British Airways Visa Signature Card Review – 100,000 Mile Bonus


This is my review of the British Airways Visa Signature® Card.  I don’t have this card in my wallet because I’m not a big fan of Avios or the fact that British Airways charges enormous fuel surcharges, which diminishes the value of the sign-up bonus.

Credit card issuer Chase recently launched the “British Airways Visa Signature Card,” a fairly aggressive airline rewards credit card that comes with a healthy 50,000 “Avios” bonus after you make $2,000 in purchases during the first three months of cardmembership.

On top of that, you can earn an additional 25,000 bonus Avios if you spend $10,000 on the credit card during the first year of cardmembership, or 50,000 Avios if you spend a total of $20,000 within the same year.

Put simply, spend $20,000 during the first year (at least $2k of it in first 3 months) and you’ll wind up with 100,000 bonus Avios plus all the non-bonus Avios to boot.  Not bad.

100,000 Avios Mile Bonus

That means you can easily earn 100,000 bonus Avios miles in no time at all. With the 100,000 miles in hand, you’ve got enough for two (2) transatlantic flights. We’re talking two tickets roundtrip from Los Angeles to London folks.

In other words, you can fly to Europe and back twice if you live in the United States, free of charge, less taxes, fees, and fuel surcharges, which I suppose can add up these days.

Chase highlights the fact that those bonus miles are enough for one business class reward flight…ooh la la.

You also earn 1.25 Avios miles per $1 spent on standard purchases and 2.5 Avios miles for each $1 in British Airways purchases.

Travel Together Ticket

Additionally, if you spend $30,000 in any single calendar year, you can earn a “Travel Together Ticket,” which is a companion airline ticket used in conjunction with the cardmember’s award flight that is good for a full two years from the date of issuance.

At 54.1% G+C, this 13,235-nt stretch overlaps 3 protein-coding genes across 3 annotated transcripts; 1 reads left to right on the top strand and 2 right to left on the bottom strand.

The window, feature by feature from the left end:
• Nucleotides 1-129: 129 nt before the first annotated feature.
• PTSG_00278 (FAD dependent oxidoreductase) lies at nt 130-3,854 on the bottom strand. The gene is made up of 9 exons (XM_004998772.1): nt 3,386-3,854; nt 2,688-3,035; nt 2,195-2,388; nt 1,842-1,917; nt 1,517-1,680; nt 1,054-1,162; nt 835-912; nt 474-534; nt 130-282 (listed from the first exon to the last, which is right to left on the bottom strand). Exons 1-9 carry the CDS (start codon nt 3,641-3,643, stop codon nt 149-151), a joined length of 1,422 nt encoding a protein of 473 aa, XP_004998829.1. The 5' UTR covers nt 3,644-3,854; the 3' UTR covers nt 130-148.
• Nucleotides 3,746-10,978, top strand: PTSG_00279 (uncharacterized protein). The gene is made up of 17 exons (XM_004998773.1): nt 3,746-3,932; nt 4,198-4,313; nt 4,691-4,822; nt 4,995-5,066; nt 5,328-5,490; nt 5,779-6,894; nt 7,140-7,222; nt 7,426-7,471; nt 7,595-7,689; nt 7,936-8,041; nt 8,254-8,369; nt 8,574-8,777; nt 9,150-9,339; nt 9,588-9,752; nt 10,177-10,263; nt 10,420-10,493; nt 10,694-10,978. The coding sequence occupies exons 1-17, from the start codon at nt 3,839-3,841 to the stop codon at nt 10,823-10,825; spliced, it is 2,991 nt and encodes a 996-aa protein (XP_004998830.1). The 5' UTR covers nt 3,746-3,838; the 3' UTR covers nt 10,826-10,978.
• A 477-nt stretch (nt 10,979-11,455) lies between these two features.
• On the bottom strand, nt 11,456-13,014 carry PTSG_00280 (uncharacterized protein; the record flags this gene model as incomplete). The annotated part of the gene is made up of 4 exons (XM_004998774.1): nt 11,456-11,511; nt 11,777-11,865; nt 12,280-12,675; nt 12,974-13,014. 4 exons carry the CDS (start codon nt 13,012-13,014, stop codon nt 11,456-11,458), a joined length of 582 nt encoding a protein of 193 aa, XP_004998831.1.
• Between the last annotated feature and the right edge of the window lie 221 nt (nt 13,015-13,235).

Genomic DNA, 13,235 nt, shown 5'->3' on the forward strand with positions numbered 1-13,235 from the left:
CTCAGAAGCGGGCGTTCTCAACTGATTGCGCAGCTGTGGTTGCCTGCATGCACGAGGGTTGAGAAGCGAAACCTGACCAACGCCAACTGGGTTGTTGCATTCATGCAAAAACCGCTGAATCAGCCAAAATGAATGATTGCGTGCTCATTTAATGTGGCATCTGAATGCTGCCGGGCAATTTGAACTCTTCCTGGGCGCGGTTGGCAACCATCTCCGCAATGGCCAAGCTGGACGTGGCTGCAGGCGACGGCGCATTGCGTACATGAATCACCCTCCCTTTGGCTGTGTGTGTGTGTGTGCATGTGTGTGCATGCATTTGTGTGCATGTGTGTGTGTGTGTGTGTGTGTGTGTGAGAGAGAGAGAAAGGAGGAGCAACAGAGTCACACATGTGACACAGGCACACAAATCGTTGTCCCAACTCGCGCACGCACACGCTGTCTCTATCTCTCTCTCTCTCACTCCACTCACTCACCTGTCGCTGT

Not only that, but it can used in any cabin, even first class, so it has the potential to be very valuable. However, only one voucher may be claimed each year.

The British Airways Visa Signature Card also waives all foreign transaction fees, being one of the few credit cards to do so (Discover and Capital One offer similar credit cards).

And when you apply for the British Airways Visa Signature Card, you are automatically enrolled in the British Airways Executive Club.

Alaska Airlines, American Airlines, Brussels Airlines, Cathay Pacific, Finnair, Iberia, Japan Airlines, LAN, Malev, Qantas and Royal Jordanian are partner airlines. So you’ll have plenty of options to get around the world for free!

Annual Fee and Fuel Surcharges

There are some downsides to the British Airways Visa Signature credit card as well. If you’ve got an existing balance and are looking to transfer it, this is not the card for you.  Both the balance transfer APR and the standard purchase credit card APR are 15.24%.

Aside from the lack of introductory 0% APR, the card also has an annual membership fee of $95 (though it is waived the first year), and any fees and taxes that must be paid on flights are not covered by the points (nowadays they can be fairly hefty).

A word of warning: A flight to Europe may have fees, surcharges, and taxes of several hundred dollars or more…British Airways notes in the fine print that the cost could range from $682 per person for economy tickets to $1,250 for business class tickets for a transcontinental flight (Seattle to London).  Ouch! Not so free is it?

A better alternative may be Chase Ink, which allows cardholders to transfer points to other frequent flyer programs that don’t have costly fuel surcharges.

But if you don’t carry balances and love to travel, especially internationally, this card does have the potential to save you quite a bit of money, even with those pesky fees included. Better yet, be careful when navigating the award travel bookings to avoid the surcharges and look at partner carriers other than British Airways.

Related: Citi AAdvantage credit card review

By Colin Robertson

Colin created this blog after spending several years in a job that required him to scour credit reports on a daily basis. His goal is to help individuals better understand their credit and get the most out of credit cards.

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